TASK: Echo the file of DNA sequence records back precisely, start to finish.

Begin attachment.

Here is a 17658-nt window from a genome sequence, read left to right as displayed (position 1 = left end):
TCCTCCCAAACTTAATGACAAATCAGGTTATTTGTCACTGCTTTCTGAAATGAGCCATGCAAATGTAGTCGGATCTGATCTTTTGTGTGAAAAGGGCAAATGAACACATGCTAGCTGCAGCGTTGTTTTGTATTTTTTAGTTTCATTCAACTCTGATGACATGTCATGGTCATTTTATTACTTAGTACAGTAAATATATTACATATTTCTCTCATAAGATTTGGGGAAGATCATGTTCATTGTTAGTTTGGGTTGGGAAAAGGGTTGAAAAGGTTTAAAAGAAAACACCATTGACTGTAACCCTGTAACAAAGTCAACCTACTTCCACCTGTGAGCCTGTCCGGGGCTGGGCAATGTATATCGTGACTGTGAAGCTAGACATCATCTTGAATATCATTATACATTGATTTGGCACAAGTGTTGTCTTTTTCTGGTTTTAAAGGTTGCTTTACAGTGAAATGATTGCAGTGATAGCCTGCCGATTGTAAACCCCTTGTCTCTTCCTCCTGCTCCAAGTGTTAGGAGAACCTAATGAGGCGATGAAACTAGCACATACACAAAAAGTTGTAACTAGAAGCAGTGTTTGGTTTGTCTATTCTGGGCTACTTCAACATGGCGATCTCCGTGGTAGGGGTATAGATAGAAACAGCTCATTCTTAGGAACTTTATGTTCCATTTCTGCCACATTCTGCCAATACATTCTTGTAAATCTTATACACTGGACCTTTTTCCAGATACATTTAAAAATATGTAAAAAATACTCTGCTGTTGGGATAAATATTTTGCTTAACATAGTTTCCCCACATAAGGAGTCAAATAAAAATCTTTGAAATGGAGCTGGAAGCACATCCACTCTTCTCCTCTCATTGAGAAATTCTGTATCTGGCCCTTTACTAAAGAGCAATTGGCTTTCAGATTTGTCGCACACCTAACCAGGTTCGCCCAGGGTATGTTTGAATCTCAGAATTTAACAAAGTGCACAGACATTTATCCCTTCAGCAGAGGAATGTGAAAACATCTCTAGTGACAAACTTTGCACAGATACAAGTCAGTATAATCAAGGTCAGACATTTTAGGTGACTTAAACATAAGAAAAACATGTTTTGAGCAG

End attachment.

Here is a 17658-nt window from a genome sequence, read left to right as displayed (position 1 = left end):
TCCTCCCAAACTTAATGACAAATCAGGTTATTTGTCACTGCTTTCTGAAATGAGCCATGCAAATGTAGTCGGATCTGATCTTTTGTGTGAAAAGGGCAAATGAACACATGCTAGCTGCAGCGTTGTTTTGTATTTTTTAGTTTCATTCAACTCTGATGACATGTCATGGTCATTTTATTACTTAGTACAGTAAATATATTACATATTTCTCTCATAAGATTTGGGGAAGATCATGTTCATTGTTAGTTTGGGTTGGGAAAAGGGTTGAAAAGGTTTAAAAGAAAACACCATTGACTGTAACCCTGTAACAAAGTCAACCTACTTCCACCTGTGAGCCTGTCCGGGGCTGGGCAATGTATATCGTGACTGTGAAGCTAGACATCATCTTGAATATCATTATACATTGATTTGGCACAAGTGTTGTCTTTTTCTGGTTTTAAAGGTTGCTTTACAGTGAAATGATTGCAGTGATAGCCTGCCGATTGTAAACCCCTTGTCTCTTCCTCCTGCTCCAAGTGTTAGGAGAACCTAATGAGGCGATGAAACTAGCACATACACAAAAAGTTGTAACTAGAAGCAGTGTTTGGTTTGTCTATTCTGGGCTACTTCAACATGGCGATCTCCGTGGTAGGGGTATAGATAGAAACAGCTCATTCTTAGGAACTTTATGTTCCATTTCTGCCACATTCTGCCAATACATTCTTGTAAATCTTATACACTGGACCTTTTTCCAGATACATTTAAAAATATGTAAAAAATACTCTGCTGTTGGGATAAATATTTTGCTTAACATAGTTTCCCCACATAAGGAGTCAAATAAAAATCTTTGAAATGGAGCTGGAAGCACATCCACTCTTCTCCTCTCATTGAGAAATTCTGTATCTGGCCCTTTACTAAAGAGCAATTGGCTTTCAGATTTGTCGCACACCTAACCAGGTTCGCCCAGGGTATGTTTGAATCTCAGAATTTAACAAAGTGCACAGACATTTATCCCTTCAGCAGAGGAATGTGAAAACATCTCTAGTGACAAACTTTGCACAGATACAAGTCAGTATAATCAAGGTCAGACATTTTAGGTGACTTAAACATAAGAAAAACATGTTTTGAGCAG